Alimood Mosque near Varkala, Kerala

Sufism played a huge role in the extension of Islam in the Subcontinent. In my post of 2009.02.21 on Akbar and Fatehpur Sikri, I mentioned sufi saint Salim Chisti. Sufis played a principal role in spreading Islam throughout the subcontinent, far greater a role than direct contact with Muslim invaders from the north or Arab traders from the sea. The most famous of these is Muin-ud-din Chisti, buried in Ajmer, who hailed from now Iran and studied in Bukhara and Samarkand before arriving in now India with Mohammed of Ghor. Sufis appealed to Indians not only through personal holiness and piety, but by incorporating certain Hindu forms and practices. Sites related to sufi saints, such as the tomb of Muin-ud-din Chisti in Ajmer and the tomb of Nizamuddin Auliya in Delhi are by far the most venerated Muslim religious sites in India, and sufi practices such as the use of music are widespread. (Compare to the orthodoxy of Mughal Emperor Aurangzeb, who is said to have forbidden music altogether, for both Muslims and Hindus.)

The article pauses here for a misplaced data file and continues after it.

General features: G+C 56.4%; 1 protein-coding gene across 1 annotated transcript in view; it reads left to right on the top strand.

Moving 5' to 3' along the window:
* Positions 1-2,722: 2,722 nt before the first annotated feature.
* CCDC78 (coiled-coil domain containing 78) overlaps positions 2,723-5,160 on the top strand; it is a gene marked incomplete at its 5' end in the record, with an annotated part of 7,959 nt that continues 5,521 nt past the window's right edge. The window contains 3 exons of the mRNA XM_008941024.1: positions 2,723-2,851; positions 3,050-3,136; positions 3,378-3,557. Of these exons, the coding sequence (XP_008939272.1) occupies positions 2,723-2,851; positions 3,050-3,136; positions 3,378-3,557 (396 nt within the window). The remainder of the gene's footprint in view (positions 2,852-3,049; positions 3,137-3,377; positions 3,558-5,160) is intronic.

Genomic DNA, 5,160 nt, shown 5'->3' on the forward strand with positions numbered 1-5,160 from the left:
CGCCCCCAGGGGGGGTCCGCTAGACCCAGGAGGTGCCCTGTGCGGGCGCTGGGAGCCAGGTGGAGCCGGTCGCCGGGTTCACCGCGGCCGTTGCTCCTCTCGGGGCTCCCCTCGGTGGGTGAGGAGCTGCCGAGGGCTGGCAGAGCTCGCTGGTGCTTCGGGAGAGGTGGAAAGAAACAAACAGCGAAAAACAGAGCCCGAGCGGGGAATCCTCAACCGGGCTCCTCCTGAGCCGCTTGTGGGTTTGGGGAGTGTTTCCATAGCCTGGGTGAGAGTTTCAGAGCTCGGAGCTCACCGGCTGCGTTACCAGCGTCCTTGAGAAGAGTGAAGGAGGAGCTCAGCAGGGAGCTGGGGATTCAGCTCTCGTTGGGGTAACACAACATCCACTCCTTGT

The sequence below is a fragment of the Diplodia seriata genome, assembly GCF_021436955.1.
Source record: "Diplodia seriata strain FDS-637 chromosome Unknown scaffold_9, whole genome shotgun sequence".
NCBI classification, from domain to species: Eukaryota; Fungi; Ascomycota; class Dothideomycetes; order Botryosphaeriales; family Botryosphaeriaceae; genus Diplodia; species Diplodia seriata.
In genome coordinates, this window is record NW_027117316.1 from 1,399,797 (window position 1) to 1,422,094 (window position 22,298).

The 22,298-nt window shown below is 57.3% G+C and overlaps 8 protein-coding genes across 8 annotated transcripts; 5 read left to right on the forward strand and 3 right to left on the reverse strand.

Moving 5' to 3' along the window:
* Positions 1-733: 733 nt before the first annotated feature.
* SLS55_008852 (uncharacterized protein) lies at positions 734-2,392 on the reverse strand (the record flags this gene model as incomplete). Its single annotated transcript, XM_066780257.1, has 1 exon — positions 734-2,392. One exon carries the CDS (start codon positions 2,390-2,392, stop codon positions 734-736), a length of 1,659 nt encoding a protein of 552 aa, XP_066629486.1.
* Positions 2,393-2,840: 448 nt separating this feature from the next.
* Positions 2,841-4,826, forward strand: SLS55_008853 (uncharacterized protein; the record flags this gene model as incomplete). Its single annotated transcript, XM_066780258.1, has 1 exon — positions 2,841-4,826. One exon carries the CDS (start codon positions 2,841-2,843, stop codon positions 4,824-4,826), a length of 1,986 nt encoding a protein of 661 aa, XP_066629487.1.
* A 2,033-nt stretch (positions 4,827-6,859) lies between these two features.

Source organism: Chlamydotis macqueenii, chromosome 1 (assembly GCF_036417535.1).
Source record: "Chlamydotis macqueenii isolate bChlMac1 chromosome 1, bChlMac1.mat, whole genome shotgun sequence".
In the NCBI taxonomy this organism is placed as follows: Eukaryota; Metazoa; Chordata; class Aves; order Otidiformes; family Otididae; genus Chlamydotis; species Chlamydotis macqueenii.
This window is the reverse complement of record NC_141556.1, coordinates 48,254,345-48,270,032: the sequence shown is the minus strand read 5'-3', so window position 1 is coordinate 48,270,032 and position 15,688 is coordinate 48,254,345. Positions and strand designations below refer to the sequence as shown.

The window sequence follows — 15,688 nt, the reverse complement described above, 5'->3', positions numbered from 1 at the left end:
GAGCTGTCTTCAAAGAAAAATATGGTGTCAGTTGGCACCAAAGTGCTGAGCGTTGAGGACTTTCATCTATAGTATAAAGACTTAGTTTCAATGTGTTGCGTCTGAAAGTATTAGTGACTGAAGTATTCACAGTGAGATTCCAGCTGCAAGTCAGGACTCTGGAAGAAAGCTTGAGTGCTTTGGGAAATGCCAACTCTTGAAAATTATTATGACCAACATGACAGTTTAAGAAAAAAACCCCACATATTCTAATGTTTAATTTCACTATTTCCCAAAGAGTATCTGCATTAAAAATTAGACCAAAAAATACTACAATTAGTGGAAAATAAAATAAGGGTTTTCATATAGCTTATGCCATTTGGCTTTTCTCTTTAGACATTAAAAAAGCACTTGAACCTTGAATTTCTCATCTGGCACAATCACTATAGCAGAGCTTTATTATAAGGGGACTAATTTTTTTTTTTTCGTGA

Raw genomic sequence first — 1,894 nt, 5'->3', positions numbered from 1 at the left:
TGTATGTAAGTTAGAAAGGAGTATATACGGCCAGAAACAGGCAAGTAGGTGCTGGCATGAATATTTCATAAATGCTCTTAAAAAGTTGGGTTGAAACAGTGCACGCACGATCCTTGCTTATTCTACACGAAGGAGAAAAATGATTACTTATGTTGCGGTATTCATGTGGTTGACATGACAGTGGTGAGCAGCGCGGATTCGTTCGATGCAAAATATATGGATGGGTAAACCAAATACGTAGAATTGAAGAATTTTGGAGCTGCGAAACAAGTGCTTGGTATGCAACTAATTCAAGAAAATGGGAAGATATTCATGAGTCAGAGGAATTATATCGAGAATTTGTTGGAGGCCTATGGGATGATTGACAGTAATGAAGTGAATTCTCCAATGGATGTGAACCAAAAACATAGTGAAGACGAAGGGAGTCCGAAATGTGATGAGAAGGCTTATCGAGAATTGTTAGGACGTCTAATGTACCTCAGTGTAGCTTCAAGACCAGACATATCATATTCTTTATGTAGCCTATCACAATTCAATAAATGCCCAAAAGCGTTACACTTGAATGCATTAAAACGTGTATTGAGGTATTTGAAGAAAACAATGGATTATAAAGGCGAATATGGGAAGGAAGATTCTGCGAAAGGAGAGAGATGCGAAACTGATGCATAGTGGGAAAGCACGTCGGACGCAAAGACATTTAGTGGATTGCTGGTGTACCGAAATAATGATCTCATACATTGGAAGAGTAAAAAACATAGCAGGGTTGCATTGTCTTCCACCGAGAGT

Shrine of Khawaja Muin-ud-din Chisti, in Ajmer

Qawwali music played at the Hazrat Nizamuddin Dargah in Delhi, in the direction of the tomb

Itinerant sufis are perfect analogs of Hindu sadhus, and Indians sufis often adopt a sadhu-like form, with a different color palette (green instead of yellow or saffron).

In its expansion, Islam in the Subcontinent adopted Hindu forms and practices. Syncretism is a natural development of religion, and Islam adopted certain (relatively superficial) aspects of Hinduism in its spread across the Subcontinent. I imagine that these practices were adopted not only by sufis seeking converts but also by recent converts continuing past practices. In addition to music (which is admittedly of a totally different style than Indian Hindu music), there is the use of flowers and the importance of pilgrimage. Of course, pilgrimage exists in Islam around the world–including the all-important hajj–but it is practiced with a particular intensity in the Subcontinent. (I should note that one can see Hindus visiting Muslim sites in India, just as Muslims visit Christian sites in the Middle East.) All in all, the end result is a form of Islam that is somewhat less austere than in many other parts of the world.

Flowers for sale at the Nizamuddin Dargah

Trains in India

Varkala Station (VAK, to friends)